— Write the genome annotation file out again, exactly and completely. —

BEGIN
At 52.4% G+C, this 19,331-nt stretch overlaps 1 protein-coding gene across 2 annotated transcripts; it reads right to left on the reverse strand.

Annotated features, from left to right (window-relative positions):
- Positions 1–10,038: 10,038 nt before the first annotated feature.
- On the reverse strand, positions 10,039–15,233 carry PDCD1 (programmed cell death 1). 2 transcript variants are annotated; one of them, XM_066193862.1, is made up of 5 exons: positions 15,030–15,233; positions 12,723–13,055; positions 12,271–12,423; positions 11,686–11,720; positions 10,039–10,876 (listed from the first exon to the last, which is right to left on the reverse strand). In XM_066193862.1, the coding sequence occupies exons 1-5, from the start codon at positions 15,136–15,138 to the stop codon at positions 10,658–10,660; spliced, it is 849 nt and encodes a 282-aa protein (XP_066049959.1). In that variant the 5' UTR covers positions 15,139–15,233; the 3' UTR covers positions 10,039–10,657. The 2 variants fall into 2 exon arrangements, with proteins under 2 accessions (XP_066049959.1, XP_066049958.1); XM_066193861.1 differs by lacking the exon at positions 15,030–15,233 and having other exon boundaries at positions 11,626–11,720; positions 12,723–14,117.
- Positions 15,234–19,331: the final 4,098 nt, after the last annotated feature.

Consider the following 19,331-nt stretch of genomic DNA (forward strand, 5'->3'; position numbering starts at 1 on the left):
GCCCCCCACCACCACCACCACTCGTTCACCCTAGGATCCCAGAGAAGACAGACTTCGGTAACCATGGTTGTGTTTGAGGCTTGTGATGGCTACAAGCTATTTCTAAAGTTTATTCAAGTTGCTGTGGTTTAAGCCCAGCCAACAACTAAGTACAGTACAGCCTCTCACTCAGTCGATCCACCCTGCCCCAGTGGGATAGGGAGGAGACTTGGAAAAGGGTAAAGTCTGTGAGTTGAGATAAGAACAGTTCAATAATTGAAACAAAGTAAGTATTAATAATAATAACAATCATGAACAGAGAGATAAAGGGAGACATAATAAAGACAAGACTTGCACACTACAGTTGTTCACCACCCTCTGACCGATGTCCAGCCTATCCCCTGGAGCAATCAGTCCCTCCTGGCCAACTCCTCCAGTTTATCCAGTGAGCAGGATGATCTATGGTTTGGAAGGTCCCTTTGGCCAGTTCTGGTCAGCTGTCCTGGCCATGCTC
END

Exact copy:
At 52.4% G+C, this 19,331-nt stretch overlaps 1 protein-coding gene across 2 annotated transcripts; it reads right to left on the reverse strand.

Annotated features, from left to right (window-relative positions):
- Positions 1–10,038: 10,038 nt before the first annotated feature.
- On the reverse strand, positions 10,039–15,233 carry PDCD1 (programmed cell death 1). 2 transcript variants are annotated; one of them, XM_066193862.1, is made up of 5 exons: positions 15,030–15,233; positions 12,723–13,055; positions 12,271–12,423; positions 11,686–11,720; positions 10,039–10,876 (listed from the first exon to the last, which is right to left on the reverse strand). In XM_066193862.1, the coding sequence occupies exons 1-5, from the start codon at positions 15,136–15,138 to the stop codon at positions 10,658–10,660; spliced, it is 849 nt and encodes a 282-aa protein (XP_066049959.1). In that variant the 5' UTR covers positions 15,139–15,233; the 3' UTR covers positions 10,039–10,657. The 2 variants fall into 2 exon arrangements, with proteins under 2 accessions (XP_066049959.1, XP_066049958.1); XM_066193861.1 differs by lacking the exon at positions 15,030–15,233 and having other exon boundaries at positions 11,626–11,720; positions 12,723–14,117.
- Positions 15,234–19,331: the final 4,098 nt, after the last annotated feature.

Consider the following 19,331-nt stretch of genomic DNA (forward strand, 5'->3'; position numbering starts at 1 on the left):
GCCCCCCACCACCACCACCACTCGTTCACCCTAGGATCCCAGAGAAGACAGACTTCGGTAACCATGGTTGTGTTTGAGGCTTGTGATGGCTACAAGCTATTTCTAAAGTTTATTCAAGTTGCTGTGGTTTAAGCCCAGCCAACAACTAAGTACAGTACAGCCTCTCACTCAGTCGATCCACCCTGCCCCAGTGGGATAGGGAGGAGACTTGGAAAAGGGTAAAGTCTGTGAGTTGAGATAAGAACAGTTCAATAATTGAAACAAAGTAAGTATTAATAATAATAACAATCATGAACAGAGAGATAAAGGGAGACATAATAAAGACAAGACTTGCACACTACAGTTGTTCACCACCCTCTGACCGATGTCCAGCCTATCCCCTGGAGCAATCAGTCCCTCCTGGCCAACTCCTCCAGTTTATCCAGTGAGCAGGATGATCTATGGTTTGGAAGGTCCCTTTGGCCAGTTCTGGTCAGCTGTCCTGGCCATGCTC